A split government set to take hold in January 2023 is likely to bring gridlock in a bunch of policy areas, and confronting Big Tech is no exception. But the close margins in the House and Senate could, under the right circumstances and with a new issue set, mean bipartisan cooperation in less contentious tech policy realms.
Democrats in the Senate will have a majority of at most 51-49 over the Republicans, if Sen. Raphael Warnock of Georgia wins reelection in a Dec. 6 runoff. Meanwhile, the House Republican majority seems likely to end up in the low single-digits, a far cry from what GOP leaders had expected and boasted about before Election Day.
The narrow margins do nothing to change the fact that while Democrats and Republicans each harbor deep suspicions about Big Tech, it’s for starkly different reasons. Democrats are concerned about the size, scope, and influence of tech’s biggest players, such as Alphabet, Amazon, Meta, Twitter, and others. Republicans, meanwhile, have blasted what they call a liberal bias that infuses the workforce of these West Coast companies, intentionally limiting the reach of conservative voices.
This tech policy stalemate of sorts is likely to continue through Jan. 3, when the 118th Congress convenes, Adam Kovacevich, the CEO of Chamber of Progress, a left-leaning tech industry trade group, told the Washington Examiner. But in the next Congress, “areas like cryptocurrency, consumer privacy, and autonomous vehicles may be less headline-driven opportunities for bipartisan consensus,” Kovacevic said.
Each of those issues has at least a modicum of support from lawmakers on both sides of the aisle. The consumer privacy issue is of particular concern because a handful of states have passed their own regulations on how digital information must be gathered, stored, and handled. If more states follow suit, it could mean a costly and complex patchwork of different and potentially conflicting rules across the country. That means many tech companies are asking for Congress to pass a federal privacy law that would preempt the state rules.
“A recalibration to concerns about government coercion of social media platforms,” could attract bipartisan support in the House, said Carl Szabo of the right-leaning tech industry group NetChoice.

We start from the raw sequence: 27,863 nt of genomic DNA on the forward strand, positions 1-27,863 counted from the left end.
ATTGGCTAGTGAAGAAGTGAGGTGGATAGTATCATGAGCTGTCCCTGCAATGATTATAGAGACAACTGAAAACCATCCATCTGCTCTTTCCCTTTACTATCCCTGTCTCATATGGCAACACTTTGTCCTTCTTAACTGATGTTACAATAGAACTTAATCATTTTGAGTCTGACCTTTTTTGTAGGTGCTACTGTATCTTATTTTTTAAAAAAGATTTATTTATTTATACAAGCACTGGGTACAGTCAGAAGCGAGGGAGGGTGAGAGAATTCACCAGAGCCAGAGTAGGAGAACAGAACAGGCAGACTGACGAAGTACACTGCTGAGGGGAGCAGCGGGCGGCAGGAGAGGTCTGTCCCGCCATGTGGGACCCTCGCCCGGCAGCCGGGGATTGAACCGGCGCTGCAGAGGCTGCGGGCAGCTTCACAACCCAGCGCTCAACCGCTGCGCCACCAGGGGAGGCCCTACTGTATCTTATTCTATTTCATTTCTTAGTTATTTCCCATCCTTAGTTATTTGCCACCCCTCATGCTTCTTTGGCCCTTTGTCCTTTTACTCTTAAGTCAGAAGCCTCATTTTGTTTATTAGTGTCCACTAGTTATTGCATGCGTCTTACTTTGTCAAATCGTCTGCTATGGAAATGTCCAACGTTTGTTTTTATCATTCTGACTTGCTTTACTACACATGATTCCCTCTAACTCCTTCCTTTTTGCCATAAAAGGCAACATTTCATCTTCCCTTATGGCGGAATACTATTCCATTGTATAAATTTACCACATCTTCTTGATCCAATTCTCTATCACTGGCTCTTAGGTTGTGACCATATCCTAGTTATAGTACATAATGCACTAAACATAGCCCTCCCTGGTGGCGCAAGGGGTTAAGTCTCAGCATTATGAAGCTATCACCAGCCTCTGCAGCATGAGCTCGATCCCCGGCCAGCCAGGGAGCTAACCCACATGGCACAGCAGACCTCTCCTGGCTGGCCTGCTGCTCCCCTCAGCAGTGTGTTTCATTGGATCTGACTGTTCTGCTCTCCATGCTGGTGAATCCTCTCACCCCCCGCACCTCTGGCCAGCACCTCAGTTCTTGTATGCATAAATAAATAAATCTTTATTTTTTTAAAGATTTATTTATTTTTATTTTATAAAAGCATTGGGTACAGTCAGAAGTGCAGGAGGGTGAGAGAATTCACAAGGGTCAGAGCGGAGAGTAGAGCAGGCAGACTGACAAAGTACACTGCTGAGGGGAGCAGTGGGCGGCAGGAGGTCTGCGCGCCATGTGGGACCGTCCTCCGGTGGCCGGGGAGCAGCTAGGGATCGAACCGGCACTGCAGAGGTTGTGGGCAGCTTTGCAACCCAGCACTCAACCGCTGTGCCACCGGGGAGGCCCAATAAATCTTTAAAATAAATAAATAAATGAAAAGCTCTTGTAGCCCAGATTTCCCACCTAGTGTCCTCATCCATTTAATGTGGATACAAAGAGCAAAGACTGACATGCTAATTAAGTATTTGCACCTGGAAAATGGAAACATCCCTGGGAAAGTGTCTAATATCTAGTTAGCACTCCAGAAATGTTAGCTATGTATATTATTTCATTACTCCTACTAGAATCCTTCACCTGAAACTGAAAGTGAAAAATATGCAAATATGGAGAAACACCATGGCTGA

Republicans have seized on concerns over “jawboning” by members of President Joe Biden’s administration, which means implicitly threatening tech companies to remove or not remove third-party content lest they face increased or altered regulations. The Intercept recently published a related report documenting communications between the Department of Homeland Security and social media companies.
Then there was the 2021 admission by Jen Psaki, Biden’s White House spokesman at the time, that the administration was flagging “problematic” posts with “misinformation” about COVID-19. Since then, much of the conventional wisdom around the pandemic has drawn scrutiny, including the virus’s origins and how it spreads.
Szabo told the Washington Examiner that these instances hopefully trigger “necessary congressional oversight and investigations,” which may spur the interest of some Democratic lawmakers. “Americans need to know what the Biden administration has been up to if there’s going to be any public trust.”
Szabo also sees a Republican House turning its attention to oversight of the Federal Trade Commission.
“Online fraud and theft are skyrocketing — what’s the FTC doing about it?” Szabo asked, pointing to issues that are traditionally bipartisan.
Additionally, the worsening of macroeconomic conditions and deep job cuts by top tech companies, including Meta, may also influence what Washington focuses on legislatively. As currently written, the leading antitrust bill aimed at curbing the power of Big Tech has a minimum market cap of $550 billion for platforms to be subjected to the regulations. Meta’s value sits at nearly half that after having lost billions and becoming the worst-performing stock on the S&P 500 this year.
As market conditions change and regulation stalls in both chambers as the 117th Congress winds down, it’s likely that both Republicans and Democrats will have to change their criteria and their targets if they want to find common ground in regulating Big Tech. And that could spur legislative action in a future session of Congress likely to be defined more by gridlock.